Gardening is a small step in combatting global warming
Plagiarism is copying; research is using information from many sources. In my case, I buy gardening books, gardening magazines, cruise the Internet, and then try out some of their recommendations.
One article from Mother Earth suggests that gardening is a subversive activity, taking profit from agribusiness and the supermarket industry. So what! While I am almost self-sufficient regarding vegetables for six months a year, I still buy groceries, including fruit and vegetables in the offseason.
While the usual benefit of gardening includes saving money while eating fresher and tastier vegetables, it is also a small step to combat global warming. And the physical activity is helpful to my health.
An April 2019 article in Walrus, a Canadian magazine, described the plight of up to four million Canadians who are deprived of healthy food. Some are barely making ends meet month to month, others can barely afford one meal a day. All are unable to eat enough healthy vegetables and fruit. While some are disabled and some have mental problems, many are trapped in a cycle of low wages and high housing costs. Health care costs are higher for this group of citizens. While governments are slow to address this problem, Newfoundland has reduced the number of food-deprived citizens by 50 percent by increasing the benefits of social assistance. It is possible that Newfoundland has merely transferred the savings of reduced health care costs to the cost of increased social assistance. The results: healthier adults and children at no additional cost to the government.
Food banks are like a pain killer – they mask the pain but don’t eliminate the cause of a lack of nutritional food. Therefore, the St. Albert Community Village and Food Bank has developed a variety of programs, including financial literacy, nutrition, agency referrals and gardening as ways to help their clients to become self-sufficient.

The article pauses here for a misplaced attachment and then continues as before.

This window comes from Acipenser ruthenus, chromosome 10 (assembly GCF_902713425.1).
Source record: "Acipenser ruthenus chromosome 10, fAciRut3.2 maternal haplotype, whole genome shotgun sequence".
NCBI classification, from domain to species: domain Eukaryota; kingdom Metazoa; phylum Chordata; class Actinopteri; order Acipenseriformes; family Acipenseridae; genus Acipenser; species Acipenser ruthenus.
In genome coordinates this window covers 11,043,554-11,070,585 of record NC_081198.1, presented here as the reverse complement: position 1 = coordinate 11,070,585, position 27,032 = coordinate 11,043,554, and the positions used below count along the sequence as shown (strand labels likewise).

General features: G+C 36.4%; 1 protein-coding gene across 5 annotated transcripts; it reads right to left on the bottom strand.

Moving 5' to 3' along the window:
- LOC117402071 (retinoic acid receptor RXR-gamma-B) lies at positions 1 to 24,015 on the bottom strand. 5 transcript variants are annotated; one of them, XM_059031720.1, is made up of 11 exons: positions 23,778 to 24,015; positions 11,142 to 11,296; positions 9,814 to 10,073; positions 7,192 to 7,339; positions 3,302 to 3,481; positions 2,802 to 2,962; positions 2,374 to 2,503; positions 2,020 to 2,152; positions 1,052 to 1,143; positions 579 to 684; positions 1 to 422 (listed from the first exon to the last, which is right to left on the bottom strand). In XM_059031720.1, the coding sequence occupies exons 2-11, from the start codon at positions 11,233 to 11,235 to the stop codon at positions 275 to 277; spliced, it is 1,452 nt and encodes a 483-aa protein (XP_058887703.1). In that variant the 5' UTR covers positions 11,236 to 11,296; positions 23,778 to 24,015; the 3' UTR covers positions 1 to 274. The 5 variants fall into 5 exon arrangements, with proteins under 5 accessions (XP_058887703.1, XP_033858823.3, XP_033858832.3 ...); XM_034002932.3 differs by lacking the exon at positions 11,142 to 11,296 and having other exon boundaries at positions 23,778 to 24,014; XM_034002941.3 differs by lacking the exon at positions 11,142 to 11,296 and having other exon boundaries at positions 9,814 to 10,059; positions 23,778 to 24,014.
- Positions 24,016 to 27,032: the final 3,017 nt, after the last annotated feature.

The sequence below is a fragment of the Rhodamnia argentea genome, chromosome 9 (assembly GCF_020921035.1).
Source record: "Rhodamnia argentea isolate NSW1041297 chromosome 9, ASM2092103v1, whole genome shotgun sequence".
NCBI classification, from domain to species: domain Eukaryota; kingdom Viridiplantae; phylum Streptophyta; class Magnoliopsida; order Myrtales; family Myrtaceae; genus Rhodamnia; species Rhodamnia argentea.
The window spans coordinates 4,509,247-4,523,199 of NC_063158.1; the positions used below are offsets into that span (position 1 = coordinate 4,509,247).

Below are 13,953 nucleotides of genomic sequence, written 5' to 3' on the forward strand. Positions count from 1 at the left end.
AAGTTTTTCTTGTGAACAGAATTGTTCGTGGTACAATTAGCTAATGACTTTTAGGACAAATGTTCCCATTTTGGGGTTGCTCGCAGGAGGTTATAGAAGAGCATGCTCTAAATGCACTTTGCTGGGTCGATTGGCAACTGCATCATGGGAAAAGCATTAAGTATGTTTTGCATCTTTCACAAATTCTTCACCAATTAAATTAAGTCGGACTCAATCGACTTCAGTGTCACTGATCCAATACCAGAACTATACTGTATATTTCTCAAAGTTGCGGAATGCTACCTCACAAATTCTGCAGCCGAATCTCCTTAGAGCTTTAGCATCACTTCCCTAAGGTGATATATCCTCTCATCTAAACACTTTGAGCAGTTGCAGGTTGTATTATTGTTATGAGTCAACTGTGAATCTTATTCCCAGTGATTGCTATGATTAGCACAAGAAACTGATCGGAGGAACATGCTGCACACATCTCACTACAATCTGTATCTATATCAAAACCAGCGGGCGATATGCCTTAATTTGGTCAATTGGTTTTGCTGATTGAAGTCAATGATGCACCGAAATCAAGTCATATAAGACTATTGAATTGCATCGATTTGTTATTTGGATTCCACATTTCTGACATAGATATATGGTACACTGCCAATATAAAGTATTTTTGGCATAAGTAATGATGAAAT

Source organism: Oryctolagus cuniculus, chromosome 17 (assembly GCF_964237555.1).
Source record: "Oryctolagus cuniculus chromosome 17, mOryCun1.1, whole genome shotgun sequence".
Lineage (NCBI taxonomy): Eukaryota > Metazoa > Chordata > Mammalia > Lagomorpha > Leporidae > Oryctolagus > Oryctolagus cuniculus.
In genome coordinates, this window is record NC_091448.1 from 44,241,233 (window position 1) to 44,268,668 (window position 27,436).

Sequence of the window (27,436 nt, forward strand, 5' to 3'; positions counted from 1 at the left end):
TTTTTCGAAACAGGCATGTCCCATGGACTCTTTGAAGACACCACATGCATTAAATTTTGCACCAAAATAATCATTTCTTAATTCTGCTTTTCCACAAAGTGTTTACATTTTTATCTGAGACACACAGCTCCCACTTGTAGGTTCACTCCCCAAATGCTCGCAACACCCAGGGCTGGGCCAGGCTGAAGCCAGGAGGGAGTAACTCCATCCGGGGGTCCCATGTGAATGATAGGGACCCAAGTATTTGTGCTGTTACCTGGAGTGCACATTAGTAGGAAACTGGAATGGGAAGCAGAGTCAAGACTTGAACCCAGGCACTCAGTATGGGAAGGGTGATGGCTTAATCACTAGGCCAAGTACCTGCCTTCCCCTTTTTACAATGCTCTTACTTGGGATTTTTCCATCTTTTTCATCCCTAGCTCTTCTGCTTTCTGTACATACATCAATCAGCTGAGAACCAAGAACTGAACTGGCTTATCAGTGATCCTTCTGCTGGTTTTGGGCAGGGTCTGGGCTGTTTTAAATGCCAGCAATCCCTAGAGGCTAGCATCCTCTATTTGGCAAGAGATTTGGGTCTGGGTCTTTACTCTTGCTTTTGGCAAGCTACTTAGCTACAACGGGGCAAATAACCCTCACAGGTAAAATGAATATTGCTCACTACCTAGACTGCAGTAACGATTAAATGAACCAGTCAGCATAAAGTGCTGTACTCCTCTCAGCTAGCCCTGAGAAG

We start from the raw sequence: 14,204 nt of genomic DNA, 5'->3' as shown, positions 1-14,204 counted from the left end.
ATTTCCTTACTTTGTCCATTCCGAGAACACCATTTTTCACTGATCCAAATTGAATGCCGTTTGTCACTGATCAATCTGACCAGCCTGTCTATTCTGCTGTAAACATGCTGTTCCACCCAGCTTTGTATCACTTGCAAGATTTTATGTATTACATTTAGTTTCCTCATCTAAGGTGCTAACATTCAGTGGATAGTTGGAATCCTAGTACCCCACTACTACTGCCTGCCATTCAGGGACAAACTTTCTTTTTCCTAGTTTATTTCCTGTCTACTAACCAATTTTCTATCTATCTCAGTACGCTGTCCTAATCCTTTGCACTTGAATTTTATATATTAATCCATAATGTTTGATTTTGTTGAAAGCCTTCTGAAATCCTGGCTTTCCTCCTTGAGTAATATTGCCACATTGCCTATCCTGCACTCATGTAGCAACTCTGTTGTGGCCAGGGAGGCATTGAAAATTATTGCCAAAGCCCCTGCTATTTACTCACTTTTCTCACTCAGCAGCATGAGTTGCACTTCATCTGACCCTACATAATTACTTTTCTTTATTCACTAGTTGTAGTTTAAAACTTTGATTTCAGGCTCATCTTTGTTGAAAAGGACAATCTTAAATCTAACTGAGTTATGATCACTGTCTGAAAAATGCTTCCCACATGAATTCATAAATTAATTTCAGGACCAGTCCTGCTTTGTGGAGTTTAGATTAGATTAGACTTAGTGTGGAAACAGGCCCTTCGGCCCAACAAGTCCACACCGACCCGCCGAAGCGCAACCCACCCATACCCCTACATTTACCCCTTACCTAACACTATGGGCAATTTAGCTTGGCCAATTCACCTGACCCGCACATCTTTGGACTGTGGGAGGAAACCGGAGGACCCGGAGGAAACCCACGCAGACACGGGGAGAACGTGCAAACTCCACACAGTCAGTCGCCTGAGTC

One step anyone can take to eat healthy food is to garden. Food taken from your garden and immediately eaten is always healthier than store-bought food. And cheaper.
So, I am here to persuade you to start a garden in your back yard, your front yard, or your patio, whether you are nutritionally food-deprived or not. A small step for the environment, a large step if many garden. I am a proponent of the raised bed and container gardening. A raised bed can go anywhere, except your patio. It should be about 12 inches (30 cm) deep and four feet wide. Length is optional. Materials for a raised bed can include untreated lumber, concrete block, or even rocks. If you decide to put it on your lawn, you don’t even have to remove the grass. Just cover the grass with cardboard or paper and fill it with compost, plant material, and dirt. Then plant, weed, water, and eat.
You may contact me through the St. Albert Community Village and Food Bank or send me an email here.